President says ‘community policing’ used at OCCC

In 2011, OCCC did away with the concept of employing armed security and brought in a police department of its own.

OCCC Police Chief James Fitzpatrick said the department employs 13 officers, in addition to himself.

OCCC President Paul Sechrist said the change has been beneficial.

“Having our own police department allows the college to direct the style of policing and security that fits our culture,” Sechrist said. “The OCCC Police Department reports to the administration of the college. I would describe the approach as community policing to some degree.

“They are here to provide security, respond professionally in an emergency, and to be there to assist when needed.”

The campus police may be an exception to a spreading tension between police and citizens in some U.S. communities, Sechrist said.

Recent civil unrest in Ferguson, Missouri, has continued for weeks after a white police officer fatally shot an unarmed African-American teen. In Ferguson, a mostly white police force serves a mostly African-American community.

The question of racial parity between campus police and OCCC’s student  body has been raised, but cannot be easily answered.

OCCC’s student body is identified as about 50 percent Caucasian and 50 percent other races, according to a report by James Atkinson, Performance Measurement and Reporting Director.

About 10 percent of OCCC students identify themselves as African-American and 13  percent as Hispanics. About 6 percent of OCCC’s students say they are of mixed race.

The remaining students identify themselves as Asian, 6 percent; American Indian, 5 percent; and about 7 percent register as “Unknown.”

Fitzpatrick said one of OCCC’s 12 police officers is African-American. He said some of OCCC’s officers are Caucasian.

He said he could not disclose how his officers identify their race or ethnicities for census information.

Fitzpatrick said the department seems to uphold a good reputation among students.

“We try to serve them as best we can,” he said.

Premed student Carla Villalobos said generally she trusts police and she trusts the police department on campus.  She said she understands why people don’t seem to trust their local police force right now.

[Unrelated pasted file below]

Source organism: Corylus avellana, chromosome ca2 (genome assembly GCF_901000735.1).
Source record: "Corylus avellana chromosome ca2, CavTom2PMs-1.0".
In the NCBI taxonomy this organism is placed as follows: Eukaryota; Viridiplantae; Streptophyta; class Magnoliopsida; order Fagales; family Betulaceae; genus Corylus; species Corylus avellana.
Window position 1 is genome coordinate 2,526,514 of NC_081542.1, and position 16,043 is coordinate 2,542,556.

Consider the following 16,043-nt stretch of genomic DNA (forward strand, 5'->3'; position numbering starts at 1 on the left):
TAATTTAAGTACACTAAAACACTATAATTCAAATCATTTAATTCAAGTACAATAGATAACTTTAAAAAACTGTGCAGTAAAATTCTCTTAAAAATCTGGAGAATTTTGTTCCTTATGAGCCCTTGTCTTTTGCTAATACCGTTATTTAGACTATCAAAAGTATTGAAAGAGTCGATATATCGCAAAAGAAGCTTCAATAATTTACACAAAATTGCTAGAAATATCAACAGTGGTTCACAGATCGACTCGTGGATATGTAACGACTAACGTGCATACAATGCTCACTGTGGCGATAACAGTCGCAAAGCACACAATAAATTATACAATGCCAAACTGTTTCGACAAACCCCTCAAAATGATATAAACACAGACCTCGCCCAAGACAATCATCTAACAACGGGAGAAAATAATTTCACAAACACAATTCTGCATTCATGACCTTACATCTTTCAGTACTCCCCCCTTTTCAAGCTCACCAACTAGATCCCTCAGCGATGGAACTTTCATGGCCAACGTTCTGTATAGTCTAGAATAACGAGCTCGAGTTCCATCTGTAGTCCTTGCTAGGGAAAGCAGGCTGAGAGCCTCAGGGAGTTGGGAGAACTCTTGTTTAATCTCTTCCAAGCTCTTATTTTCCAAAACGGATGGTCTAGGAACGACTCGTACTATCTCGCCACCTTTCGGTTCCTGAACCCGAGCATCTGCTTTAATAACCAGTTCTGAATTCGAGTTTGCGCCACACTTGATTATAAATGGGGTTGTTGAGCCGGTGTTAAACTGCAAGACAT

“It’s because of all the stories about some being corrupt and others preferring certain types of people,” she said.

“I don’t think that goes on here,” Villalobos said. “They’re trustworthy,”

Sechrist said police on campus are held to another level of accountability beyond that of city police.

“Our officers and those in command are highly trained and held accountable to professional standards.

“I would describe the level of accountability to be consistent with an open college campus,” he said.  “Professional, courteous, friendly and helpful, but ready at a moment’s notice to respond to any security or safety situation that may arise.”

OCCC’s police officers are paid between $36,360 and $53,460 annually according to the college’s staffing plan.

Oklahoma City’s officers, according to, receive an annual median wage of $70,030 and the average salary for law enforcement professionals in the nation is reported to be roughly $55,000 annually, $14,000 more than the average annual income for Americans.

A U.S. Department of Justice Report on factors that influence the public perception of police shows people with informal police contacts had more positive perceptions than those with formal contacts.

The report also suggests residents’ opinion of police performance did not vary by race or ethnicity in disorderly neighborhoods but there is ongoing debate over the effects of racial disparity between a community and its police force.

Ronald Weitzer, a sociologist at George Washington University, said in a  New York Times article dated Sept. 4, 2014: “Even if police officers of whatever race enforce the law in relatively the same way, there is a huge image problem with a department that is so out of sync with the racial composition of the local population.”

Sechrist said the college sees the need for diversity.

“OCCC recognizes that having diversity at all levels is important,including our police officers,” Sechrist said.

“We do hire the best fit for our departments, including the OCCC Police Department. While we have never set targets, we do support and encourage diverse candidates to apply for any and all positions.”

“I hope that our students, faculty, staff, and guests feel that they can trust our police officers. I know that I do.”

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